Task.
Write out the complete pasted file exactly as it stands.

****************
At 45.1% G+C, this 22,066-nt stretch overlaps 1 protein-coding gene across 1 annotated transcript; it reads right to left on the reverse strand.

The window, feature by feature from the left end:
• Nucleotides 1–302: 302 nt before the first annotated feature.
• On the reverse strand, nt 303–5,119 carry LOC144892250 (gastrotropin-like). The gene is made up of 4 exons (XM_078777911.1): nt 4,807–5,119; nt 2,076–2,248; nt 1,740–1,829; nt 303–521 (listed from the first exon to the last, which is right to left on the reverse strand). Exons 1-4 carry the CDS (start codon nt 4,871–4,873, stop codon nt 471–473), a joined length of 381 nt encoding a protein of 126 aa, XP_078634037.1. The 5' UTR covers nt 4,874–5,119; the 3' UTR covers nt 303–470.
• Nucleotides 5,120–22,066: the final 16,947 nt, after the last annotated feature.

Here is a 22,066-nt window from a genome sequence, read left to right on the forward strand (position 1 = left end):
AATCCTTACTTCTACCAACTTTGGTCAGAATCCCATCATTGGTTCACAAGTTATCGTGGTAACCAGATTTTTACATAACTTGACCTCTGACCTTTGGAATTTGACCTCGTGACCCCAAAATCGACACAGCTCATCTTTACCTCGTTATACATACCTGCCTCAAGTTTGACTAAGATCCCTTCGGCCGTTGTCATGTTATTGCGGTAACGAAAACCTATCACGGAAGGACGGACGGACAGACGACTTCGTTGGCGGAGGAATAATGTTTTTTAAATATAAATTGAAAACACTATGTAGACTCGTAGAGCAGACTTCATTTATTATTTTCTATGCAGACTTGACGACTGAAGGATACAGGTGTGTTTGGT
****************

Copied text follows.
At 45.1% G+C, this 22,066-nt stretch overlaps 1 protein-coding gene across 1 annotated transcript; it reads right to left on the reverse strand.

The window, feature by feature from the left end:
• Nucleotides 1–302: 302 nt before the first annotated feature.
• On the reverse strand, nt 303–5,119 carry LOC144892250 (gastrotropin-like). The gene is made up of 4 exons (XM_078777911.1): nt 4,807–5,119; nt 2,076–2,248; nt 1,740–1,829; nt 303–521 (listed from the first exon to the last, which is right to left on the reverse strand). Exons 1-4 carry the CDS (start codon nt 4,871–4,873, stop codon nt 471–473), a joined length of 381 nt encoding a protein of 126 aa, XP_078634037.1. The 5' UTR covers nt 4,874–5,119; the 3' UTR covers nt 303–470.
• Nucleotides 5,120–22,066: the final 16,947 nt, after the last annotated feature.

Here is a 22,066-nt window from a genome sequence, read left to right on the forward strand (position 1 = left end):
AATCCTTACTTCTACCAACTTTGGTCAGAATCCCATCATTGGTTCACAAGTTATCGTGGTAACCAGATTTTTACATAACTTGACCTCTGACCTTTGGAATTTGACCTCGTGACCCCAAAATCGACACAGCTCATCTTTACCTCGTTATACATACCTGCCTCAAGTTTGACTAAGATCCCTTCGGCCGTTGTCATGTTATTGCGGTAACGAAAACCTATCACGGAAGGACGGACGGACAGACGACTTCGTTGGCGGAGGAATAATGTTTTTTAAATATAAATTGAAAACACTATGTAGACTCGTAGAGCAGACTTCATTTATTATTTTCTATGCAGACTTGACGACTGAAGGATACAGGTGTGTTTGGT